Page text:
Mid Wales Magistrates court heard she gave hormones to children as young as 12 after the youngsters were denied treatment on the NHS.

A judge said there was a "clear refusal to follow the law" while regulator HIW said she posed a risk to patient safety.

Dr Webberley was later fined £12,000.

Consent and Capacity

Simon Jackson, QC for the GMC, said the case would touch on the issue of "consent and capacity" and whether experts believed Dr Webberley had provided the expected standards of care to patients.

He told the tribunal a paediatric endocrinologist would normally be consulted before hormonal treatment was prescribed to young transgender patients and while Dr Webberley saw herself as a specialist in this area it was "whether there were others who would regard her as having that necessary standard and expertise".

He continued: "Dr Webberley’s approach was more to seek to prescribe without an endocrinologist’s input and having made the diagnosis then seeking to transfer the shared care in terms of monitoring, blood samples and other testing to be done by the patient’s GP."

But he told the tribunal that Dr Webberley would suggest there was no training for doctors in this area and a "dearth of guidance" in place.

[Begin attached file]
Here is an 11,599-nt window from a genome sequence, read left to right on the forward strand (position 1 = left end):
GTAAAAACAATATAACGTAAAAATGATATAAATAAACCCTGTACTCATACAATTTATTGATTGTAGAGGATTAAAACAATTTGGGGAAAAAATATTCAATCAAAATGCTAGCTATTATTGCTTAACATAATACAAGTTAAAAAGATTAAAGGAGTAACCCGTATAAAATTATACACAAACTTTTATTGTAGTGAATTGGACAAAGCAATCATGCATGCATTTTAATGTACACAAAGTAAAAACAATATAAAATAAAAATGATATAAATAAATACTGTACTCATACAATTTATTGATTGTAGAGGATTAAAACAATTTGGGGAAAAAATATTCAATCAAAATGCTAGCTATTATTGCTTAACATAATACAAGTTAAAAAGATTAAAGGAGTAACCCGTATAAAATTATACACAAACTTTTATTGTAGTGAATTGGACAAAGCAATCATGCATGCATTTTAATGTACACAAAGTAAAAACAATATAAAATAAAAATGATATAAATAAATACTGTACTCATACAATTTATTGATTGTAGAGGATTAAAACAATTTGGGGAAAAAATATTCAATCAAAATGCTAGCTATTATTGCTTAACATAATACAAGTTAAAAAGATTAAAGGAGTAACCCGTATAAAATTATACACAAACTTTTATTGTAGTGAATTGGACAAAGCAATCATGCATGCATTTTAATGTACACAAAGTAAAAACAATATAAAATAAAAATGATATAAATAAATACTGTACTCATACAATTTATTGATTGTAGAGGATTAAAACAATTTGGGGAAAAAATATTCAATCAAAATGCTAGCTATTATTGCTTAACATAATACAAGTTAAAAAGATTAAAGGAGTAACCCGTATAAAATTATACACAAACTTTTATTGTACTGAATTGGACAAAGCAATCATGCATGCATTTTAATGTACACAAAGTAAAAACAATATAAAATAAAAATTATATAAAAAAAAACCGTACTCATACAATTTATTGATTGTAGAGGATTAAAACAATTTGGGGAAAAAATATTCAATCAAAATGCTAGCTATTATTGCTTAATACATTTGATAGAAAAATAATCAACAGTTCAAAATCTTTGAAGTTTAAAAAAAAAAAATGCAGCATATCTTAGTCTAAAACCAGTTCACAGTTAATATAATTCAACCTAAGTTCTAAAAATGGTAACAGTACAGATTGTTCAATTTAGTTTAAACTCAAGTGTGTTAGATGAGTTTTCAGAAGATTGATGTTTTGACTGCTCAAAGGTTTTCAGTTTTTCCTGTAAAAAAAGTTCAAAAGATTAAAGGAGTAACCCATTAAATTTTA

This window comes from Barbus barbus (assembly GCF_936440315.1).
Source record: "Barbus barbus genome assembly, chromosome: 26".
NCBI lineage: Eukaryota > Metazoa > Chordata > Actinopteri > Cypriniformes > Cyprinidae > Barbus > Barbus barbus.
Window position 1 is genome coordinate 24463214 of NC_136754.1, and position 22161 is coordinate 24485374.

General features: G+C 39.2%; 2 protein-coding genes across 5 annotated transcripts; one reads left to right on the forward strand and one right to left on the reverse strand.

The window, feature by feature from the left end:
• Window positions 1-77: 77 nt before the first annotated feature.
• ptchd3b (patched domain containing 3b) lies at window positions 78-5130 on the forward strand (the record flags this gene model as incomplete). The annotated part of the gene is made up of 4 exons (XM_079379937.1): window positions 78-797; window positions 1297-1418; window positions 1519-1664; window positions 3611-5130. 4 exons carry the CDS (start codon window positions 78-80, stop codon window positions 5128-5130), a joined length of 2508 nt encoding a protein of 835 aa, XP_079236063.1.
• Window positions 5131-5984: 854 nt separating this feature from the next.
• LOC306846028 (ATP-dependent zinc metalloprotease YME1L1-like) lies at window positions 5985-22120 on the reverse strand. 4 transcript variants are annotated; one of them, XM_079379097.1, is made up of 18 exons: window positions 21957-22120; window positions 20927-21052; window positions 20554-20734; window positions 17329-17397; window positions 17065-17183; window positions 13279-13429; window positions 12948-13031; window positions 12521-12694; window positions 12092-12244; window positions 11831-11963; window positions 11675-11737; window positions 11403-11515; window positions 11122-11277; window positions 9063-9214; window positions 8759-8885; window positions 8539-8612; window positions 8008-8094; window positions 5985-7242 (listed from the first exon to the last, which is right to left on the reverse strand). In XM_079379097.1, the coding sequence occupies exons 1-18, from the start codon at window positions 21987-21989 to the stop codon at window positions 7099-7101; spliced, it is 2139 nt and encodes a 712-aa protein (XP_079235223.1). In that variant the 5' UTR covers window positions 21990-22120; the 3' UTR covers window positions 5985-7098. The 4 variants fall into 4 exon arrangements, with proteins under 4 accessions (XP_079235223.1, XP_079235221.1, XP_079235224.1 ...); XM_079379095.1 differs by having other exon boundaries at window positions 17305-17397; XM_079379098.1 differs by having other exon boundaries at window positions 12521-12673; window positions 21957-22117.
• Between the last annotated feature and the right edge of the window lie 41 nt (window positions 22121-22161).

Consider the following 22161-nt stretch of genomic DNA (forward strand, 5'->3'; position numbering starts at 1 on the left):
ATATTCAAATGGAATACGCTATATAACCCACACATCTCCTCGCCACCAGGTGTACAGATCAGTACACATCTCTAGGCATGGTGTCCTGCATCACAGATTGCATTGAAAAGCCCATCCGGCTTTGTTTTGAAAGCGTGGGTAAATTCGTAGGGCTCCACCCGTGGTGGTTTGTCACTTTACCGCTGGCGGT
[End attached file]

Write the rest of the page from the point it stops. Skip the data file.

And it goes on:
Dr Webberley also admits providing inaccurate information to an interim orders tribunal in May 2017 that she was a member of the Royal College of General Practitioners (RCGP).

But she denies that she "repeatedly frustrated" a 2017 review by the Aneurin Bevan University Health Board into her online practices.

Dr Webberley and her husband, who was suspended in May 2019, moved online GenderGP to Malaga in Spain in May 2019.

But it’s now owned by Hong-Kong based Harland International Ltd and she works only in a non-medical advocacy role.

The hearing is continuing.

High Court

The treatment of young transgender patients, which also includes the use of puberty blockers, has proved controversial.

The Tavistock and Portman NHS trust, which runs NHS England’s only gender identity development service for children, is challenging a landmark High Court ruling last year that children under the age of 16 considering gender reassignment are unlikely to be mature enough to give informed consent to be prescribed puberty-blocking drugs.

The case was brought by Keira Bell, a 24-year-old woman who began taking puberty blockers when she was 16 before detransitioning, and the mother of teenage autistic girl.

As a result of the decision, the Tavistock suspended new referrals for puberty blockers and cross-sex hormones for the under-16s.

But lawyers for the trust told the Court of Appeal in June that the ruling meant that children with gender dysphoria were "treated differently from others in their age group seeking medical treatment".

A decision on the trust’s appeal has yet to be made.

In a separate High Court case in March, a judge ruled that parents of transgender children can consent to treatment with puberty blockers on their child’s behalf without a court's approval.

Ian Leonard is a freelance journalist experienced in covering MPTS hearings.